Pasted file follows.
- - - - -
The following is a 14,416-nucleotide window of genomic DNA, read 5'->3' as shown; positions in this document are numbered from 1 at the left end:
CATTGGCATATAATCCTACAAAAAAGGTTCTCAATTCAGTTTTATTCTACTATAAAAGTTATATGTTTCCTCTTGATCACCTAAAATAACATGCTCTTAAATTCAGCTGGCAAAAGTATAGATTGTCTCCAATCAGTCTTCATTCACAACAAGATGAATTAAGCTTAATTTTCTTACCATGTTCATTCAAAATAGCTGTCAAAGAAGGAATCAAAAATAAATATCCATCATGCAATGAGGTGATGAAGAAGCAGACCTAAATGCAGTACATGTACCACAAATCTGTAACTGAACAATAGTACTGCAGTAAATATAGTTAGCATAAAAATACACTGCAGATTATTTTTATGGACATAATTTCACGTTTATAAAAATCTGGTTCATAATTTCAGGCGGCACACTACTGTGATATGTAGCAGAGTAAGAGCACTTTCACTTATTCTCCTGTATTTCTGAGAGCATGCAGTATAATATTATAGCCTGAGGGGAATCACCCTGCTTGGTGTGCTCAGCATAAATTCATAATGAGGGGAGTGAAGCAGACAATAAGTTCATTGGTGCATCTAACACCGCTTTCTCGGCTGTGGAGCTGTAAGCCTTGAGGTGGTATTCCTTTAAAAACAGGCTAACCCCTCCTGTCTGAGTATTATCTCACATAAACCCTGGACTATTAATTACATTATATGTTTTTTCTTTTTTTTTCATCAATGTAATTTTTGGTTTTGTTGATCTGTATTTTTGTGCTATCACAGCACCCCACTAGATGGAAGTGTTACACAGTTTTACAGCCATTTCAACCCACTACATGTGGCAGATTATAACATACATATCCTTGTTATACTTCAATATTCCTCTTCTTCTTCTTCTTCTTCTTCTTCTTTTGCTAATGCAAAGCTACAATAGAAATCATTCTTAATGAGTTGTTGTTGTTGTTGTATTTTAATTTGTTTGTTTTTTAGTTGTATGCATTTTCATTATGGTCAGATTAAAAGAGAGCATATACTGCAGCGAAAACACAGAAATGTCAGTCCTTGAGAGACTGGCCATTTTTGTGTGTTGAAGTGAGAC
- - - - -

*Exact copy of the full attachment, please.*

The following is a 14,416-nucleotide window of genomic DNA, read 5'->3' as shown; positions in this document are numbered from 1 at the left end:
CATTGGCATATAATCCTACAAAAAAGGTTCTCAATTCAGTTTTATTCTACTATAAAAGTTATATGTTTCCTCTTGATCACCTAAAATAACATGCTCTTAAATTCAGCTGGCAAAAGTATAGATTGTCTCCAATCAGTCTTCATTCACAACAAGATGAATTAAGCTTAATTTTCTTACCATGTTCATTCAAAATAGCTGTCAAAGAAGGAATCAAAAATAAATATCCATCATGCAATGAGGTGATGAAGAAGCAGACCTAAATGCAGTACATGTACCACAAATCTGTAACTGAACAATAGTACTGCAGTAAATATAGTTAGCATAAAAATACACTGCAGATTATTTTTATGGACATAATTTCACGTTTATAAAAATCTGGTTCATAATTTCAGGCGGCACACTACTGTGATATGTAGCAGAGTAAGAGCACTTTCACTTATTCTCCTGTATTTCTGAGAGCATGCAGTATAATATTATAGCCTGAGGGGAATCACCCTGCTTGGTGTGCTCAGCATAAATTCATAATGAGGGGAGTGAAGCAGACAATAAGTTCATTGGTGCATCTAACACCGCTTTCTCGGCTGTGGAGCTGTAAGCCTTGAGGTGGTATTCCTTTAAAAACAGGCTAACCCCTCCTGTCTGAGTATTATCTCACATAAACCCTGGACTATTAATTACATTATATGTTTTTTCTTTTTTTTTCATCAATGTAATTTTTGGTTTTGTTGATCTGTATTTTTGTGCTATCACAGCACCCCACTAGATGGAAGTGTTACACAGTTTTACAGCCATTTCAACCCACTACATGTGGCAGATTATAACATACATATCCTTGTTATACTTCAATATTCCTCTTCTTCTTCTTCTTCTTCTTCTTCTTTTGCTAATGCAAAGCTACAATAGAAATCATTCTTAATGAGTTGTTGTTGTTGTTGTATTTTAATTTGTTTGTTTTTTAGTTGTATGCATTTTCATTATGGTCAGATTAAAAGAGAGCATATACTGCAGCGAAAACACAGAAATGTCAGTCCTTGAGAGACTGGCCATTTTTGTGTGTTGAAGTGAGAC